Written in the first flush of success following the positive reception to Relatively Speaking, Ayckbourn’s 1969 play can be seen as slipping comfortably into that niche in the cultural life of the nation which had for some time been securely occupied by Brian Rix and his Whitehall Farces. I mean of course, popular comedy; undemanding, entertaining and justifying the price of the ticket for a good night out – the lifeblood of commercial theatre in fact.
In How The Other Half Loves, Ayckbourn is finding his feet, looking around at the landscape of the genre and working out how he can make his mark. The play’s most distinguishing feature is thus the novelty of two separate settings being both coterminous and contemporaneous.
The subject matter is standard fare: a comedy of marital infidelity without too much concern for the whys and wherefores, where the fun is had in the unwinding of the consequences of a fib that leads to confusion and mistaken identity.
Director Alan Strachan has guided his cast through the mechanics with a confident and nuanced eye. They never stray into overegging the somewhat stereotypical characters, but give each sufficient oxygen to bring them life.
The company have squeezed the comic juice out of the play with stylish performances, masterful timing and polished stagecraft. The sluggish first act is given some welcome adrenalin by the bravura application of those skills to the double dinner party that rounds it off when, in addition to the usual confusions between characters, the audience has its own to worry about as it sorts out who’s saying what to whom in the two time/space frames.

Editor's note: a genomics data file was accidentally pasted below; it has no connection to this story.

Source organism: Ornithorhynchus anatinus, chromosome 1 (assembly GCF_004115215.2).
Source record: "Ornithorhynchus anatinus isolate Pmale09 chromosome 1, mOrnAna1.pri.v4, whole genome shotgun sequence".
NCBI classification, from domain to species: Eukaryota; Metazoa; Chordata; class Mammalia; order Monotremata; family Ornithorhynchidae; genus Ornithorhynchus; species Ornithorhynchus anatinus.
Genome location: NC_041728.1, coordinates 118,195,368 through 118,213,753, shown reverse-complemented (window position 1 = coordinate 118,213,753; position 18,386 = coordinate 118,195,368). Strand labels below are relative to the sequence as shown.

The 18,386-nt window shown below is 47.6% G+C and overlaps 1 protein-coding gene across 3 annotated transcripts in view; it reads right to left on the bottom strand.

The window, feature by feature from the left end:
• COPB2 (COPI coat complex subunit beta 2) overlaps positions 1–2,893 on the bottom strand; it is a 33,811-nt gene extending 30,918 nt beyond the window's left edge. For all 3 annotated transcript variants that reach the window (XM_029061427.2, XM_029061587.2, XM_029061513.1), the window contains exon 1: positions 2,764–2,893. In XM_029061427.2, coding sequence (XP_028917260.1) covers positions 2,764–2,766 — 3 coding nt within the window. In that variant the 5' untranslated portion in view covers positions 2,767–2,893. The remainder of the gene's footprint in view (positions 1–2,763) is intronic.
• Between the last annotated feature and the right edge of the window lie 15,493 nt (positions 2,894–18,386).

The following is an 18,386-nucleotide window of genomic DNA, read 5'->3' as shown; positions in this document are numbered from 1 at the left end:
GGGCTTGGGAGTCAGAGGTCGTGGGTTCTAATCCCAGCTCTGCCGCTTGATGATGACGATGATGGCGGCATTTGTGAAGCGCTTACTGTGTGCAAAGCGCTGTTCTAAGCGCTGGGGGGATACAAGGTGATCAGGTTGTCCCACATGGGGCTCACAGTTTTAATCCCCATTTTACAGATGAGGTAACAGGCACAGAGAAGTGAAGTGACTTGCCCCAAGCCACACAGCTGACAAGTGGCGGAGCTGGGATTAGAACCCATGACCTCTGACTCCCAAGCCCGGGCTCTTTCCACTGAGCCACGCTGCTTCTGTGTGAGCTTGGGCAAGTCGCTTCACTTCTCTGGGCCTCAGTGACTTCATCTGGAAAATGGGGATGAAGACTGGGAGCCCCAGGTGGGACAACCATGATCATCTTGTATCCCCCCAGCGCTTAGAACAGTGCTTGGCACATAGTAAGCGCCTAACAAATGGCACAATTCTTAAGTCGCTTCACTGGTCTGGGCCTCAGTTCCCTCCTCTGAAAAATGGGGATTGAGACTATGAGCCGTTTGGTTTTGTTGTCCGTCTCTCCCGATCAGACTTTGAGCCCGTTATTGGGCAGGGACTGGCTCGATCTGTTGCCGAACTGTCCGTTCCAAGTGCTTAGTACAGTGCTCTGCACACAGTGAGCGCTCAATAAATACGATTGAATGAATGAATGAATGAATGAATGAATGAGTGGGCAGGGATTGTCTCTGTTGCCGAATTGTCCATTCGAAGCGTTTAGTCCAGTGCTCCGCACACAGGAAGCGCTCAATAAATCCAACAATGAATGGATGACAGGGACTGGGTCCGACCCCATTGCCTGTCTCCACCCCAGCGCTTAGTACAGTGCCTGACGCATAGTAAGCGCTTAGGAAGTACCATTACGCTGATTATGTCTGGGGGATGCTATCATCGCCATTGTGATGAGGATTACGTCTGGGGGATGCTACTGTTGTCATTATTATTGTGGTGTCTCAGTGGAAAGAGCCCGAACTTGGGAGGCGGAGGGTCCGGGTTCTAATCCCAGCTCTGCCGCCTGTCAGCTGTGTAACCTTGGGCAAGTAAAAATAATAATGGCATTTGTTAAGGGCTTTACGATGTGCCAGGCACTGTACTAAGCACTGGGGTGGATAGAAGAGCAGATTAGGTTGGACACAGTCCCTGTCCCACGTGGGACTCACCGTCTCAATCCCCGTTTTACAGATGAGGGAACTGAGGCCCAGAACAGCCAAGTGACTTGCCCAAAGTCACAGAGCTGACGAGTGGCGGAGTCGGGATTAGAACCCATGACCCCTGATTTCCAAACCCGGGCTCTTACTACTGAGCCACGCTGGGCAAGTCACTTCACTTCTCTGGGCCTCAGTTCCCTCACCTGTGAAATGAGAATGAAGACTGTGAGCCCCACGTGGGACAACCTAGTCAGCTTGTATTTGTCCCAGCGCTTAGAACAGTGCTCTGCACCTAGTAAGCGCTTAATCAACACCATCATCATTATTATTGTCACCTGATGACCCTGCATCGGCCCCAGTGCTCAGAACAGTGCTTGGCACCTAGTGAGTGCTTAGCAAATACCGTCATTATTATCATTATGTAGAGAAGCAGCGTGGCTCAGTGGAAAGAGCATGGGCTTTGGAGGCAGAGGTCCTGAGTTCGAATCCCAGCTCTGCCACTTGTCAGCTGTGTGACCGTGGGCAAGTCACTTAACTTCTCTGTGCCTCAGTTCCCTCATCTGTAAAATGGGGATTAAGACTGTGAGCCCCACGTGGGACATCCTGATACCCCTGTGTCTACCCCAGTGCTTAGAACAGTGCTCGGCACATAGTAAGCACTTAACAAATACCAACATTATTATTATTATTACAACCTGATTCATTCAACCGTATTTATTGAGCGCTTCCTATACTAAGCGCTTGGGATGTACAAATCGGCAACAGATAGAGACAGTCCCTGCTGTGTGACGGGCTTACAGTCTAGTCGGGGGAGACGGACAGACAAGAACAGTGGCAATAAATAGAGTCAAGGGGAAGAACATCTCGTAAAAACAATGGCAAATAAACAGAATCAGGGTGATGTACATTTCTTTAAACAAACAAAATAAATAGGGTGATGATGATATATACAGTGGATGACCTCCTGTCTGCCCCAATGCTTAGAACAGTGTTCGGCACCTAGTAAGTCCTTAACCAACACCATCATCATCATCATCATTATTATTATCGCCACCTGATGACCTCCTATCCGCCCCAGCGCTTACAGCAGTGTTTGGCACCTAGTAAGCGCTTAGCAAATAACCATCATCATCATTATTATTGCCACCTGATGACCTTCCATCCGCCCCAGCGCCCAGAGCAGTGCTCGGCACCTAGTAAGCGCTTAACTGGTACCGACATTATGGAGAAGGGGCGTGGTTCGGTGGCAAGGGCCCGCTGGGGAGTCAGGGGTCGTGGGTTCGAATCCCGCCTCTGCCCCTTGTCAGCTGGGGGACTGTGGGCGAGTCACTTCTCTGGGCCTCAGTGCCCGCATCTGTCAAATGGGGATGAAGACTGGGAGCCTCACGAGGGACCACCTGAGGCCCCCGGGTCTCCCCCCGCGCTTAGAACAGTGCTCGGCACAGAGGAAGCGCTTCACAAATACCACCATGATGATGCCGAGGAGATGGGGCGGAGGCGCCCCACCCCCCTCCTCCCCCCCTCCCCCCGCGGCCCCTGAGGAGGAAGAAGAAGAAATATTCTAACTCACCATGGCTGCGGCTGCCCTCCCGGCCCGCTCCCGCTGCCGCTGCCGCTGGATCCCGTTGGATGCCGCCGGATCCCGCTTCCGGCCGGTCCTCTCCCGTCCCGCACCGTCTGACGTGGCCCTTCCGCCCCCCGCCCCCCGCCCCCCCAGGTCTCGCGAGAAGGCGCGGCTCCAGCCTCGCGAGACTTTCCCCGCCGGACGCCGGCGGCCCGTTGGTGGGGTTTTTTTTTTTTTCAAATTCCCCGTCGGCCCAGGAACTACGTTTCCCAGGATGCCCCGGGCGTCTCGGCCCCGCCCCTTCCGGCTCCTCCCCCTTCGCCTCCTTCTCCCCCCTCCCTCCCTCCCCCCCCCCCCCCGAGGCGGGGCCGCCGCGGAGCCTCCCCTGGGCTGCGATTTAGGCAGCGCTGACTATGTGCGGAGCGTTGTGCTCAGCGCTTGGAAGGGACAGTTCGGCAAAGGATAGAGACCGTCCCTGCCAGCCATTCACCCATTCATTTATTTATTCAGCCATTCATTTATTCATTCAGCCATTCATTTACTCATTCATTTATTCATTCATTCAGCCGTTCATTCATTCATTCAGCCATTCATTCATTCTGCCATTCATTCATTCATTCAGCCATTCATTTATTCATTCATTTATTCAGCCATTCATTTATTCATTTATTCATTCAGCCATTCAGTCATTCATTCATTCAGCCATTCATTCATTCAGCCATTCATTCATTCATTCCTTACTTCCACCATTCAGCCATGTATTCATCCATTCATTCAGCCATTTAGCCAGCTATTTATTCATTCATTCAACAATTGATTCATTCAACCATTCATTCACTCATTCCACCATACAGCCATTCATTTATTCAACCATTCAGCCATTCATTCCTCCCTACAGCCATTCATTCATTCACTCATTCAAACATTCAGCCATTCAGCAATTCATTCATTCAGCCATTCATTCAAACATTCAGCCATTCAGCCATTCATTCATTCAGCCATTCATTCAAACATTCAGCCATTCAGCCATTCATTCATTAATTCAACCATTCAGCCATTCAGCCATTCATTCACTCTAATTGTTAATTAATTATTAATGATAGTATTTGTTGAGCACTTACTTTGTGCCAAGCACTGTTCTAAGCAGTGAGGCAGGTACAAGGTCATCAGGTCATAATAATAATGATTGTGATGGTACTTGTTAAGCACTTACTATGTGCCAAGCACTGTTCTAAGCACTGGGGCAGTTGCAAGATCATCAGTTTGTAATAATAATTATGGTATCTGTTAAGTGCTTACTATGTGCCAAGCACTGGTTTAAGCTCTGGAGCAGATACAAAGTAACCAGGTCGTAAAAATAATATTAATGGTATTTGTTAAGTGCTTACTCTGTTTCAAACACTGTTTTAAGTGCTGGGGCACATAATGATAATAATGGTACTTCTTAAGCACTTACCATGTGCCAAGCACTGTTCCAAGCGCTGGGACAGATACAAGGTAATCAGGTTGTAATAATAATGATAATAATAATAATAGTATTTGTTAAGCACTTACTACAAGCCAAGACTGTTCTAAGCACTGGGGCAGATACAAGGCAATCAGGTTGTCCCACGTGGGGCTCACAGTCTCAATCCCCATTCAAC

Caroline Langrishe, breezily capable and effortlessly stylish as Fiona Foster, is the model of middle class aplomb as she misdirects her husband’s inquisitiveness about her comings and goings. Her other half, Frank (Robert Daws) gives a genially befuddled cuckold with a touching concern for the marital welfare of his staff in this cleverly thought out characterisation.
Some attitudes set the play in the 60s, giving the feel of a period piece, but with enough carry-over to today to make some aspects a little unsettling. Bob Phillips (Leon Ockenden) for example, as what was beginning to be described as a ‘male chauvinist pig’ ,would not be on his own down the pub today. Bob’s wife, Teresa (Charlie Brooks) is the closest thing to a contemporary character, unwilling to meekly accept her husband’s behaviour and prepared to assert her autonomy with determination and independence of spirit. Matthew Cottle and Sarah Crowe bring delightful colour to the timid nonentities, William and Mary, who both find something resembling a spine during the course of the action.
This is Ayckbourn as you like it, with all the wit and technique you’d hope for one of the most successful playwrights of modern times. ★★★★☆ Graham Wyles 3rd October 2017